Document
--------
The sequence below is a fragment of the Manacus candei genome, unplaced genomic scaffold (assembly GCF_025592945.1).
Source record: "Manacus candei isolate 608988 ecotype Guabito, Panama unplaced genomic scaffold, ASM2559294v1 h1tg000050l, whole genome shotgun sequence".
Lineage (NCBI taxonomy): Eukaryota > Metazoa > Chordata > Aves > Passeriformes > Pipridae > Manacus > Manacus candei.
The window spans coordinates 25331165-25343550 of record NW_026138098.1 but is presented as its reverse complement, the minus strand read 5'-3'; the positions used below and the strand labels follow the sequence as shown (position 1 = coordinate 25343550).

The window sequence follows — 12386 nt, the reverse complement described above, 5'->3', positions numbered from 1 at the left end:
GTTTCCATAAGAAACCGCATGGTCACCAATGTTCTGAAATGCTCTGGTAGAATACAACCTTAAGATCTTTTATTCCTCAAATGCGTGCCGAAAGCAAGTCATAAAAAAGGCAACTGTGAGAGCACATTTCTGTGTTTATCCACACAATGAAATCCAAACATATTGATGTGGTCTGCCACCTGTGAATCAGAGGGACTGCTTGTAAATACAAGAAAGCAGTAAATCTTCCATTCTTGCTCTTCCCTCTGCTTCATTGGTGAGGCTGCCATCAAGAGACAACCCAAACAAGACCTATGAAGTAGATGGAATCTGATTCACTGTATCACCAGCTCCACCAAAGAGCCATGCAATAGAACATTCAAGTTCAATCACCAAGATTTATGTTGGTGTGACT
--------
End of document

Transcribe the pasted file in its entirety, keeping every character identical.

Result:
The sequence below is a fragment of the Manacus candei genome, unplaced genomic scaffold (assembly GCF_025592945.1).
Source record: "Manacus candei isolate 608988 ecotype Guabito, Panama unplaced genomic scaffold, ASM2559294v1 h1tg000050l, whole genome shotgun sequence".
Lineage (NCBI taxonomy): Eukaryota > Metazoa > Chordata > Aves > Passeriformes > Pipridae > Manacus > Manacus candei.
The window spans coordinates 25331165-25343550 of record NW_026138098.1 but is presented as its reverse complement, the minus strand read 5'-3'; the positions used below and the strand labels follow the sequence as shown (position 1 = coordinate 25343550).

The window sequence follows — 12386 nt, the reverse complement described above, 5'->3', positions numbered from 1 at the left end:
GTTTCCATAAGAAACCGCATGGTCACCAATGTTCTGAAATGCTCTGGTAGAATACAACCTTAAGATCTTTTATTCCTCAAATGCGTGCCGAAAGCAAGTCATAAAAAAGGCAACTGTGAGAGCACATTTCTGTGTTTATCCACACAATGAAATCCAAACATATTGATGTGGTCTGCCACCTGTGAATCAGAGGGACTGCTTGTAAATACAAGAAAGCAGTAAATCTTCCATTCTTGCTCTTCCCTCTGCTTCATTGGTGAGGCTGCCATCAAGAGACAACCCAAACAAGACCTATGAAGTAGATGGAATCTGATTCACTGTATCACCAGCTCCACCAAAGAGCCATGCAATAGAACATTCAAGTTCAATCACCAAGATTTATGTTGGTGTGACT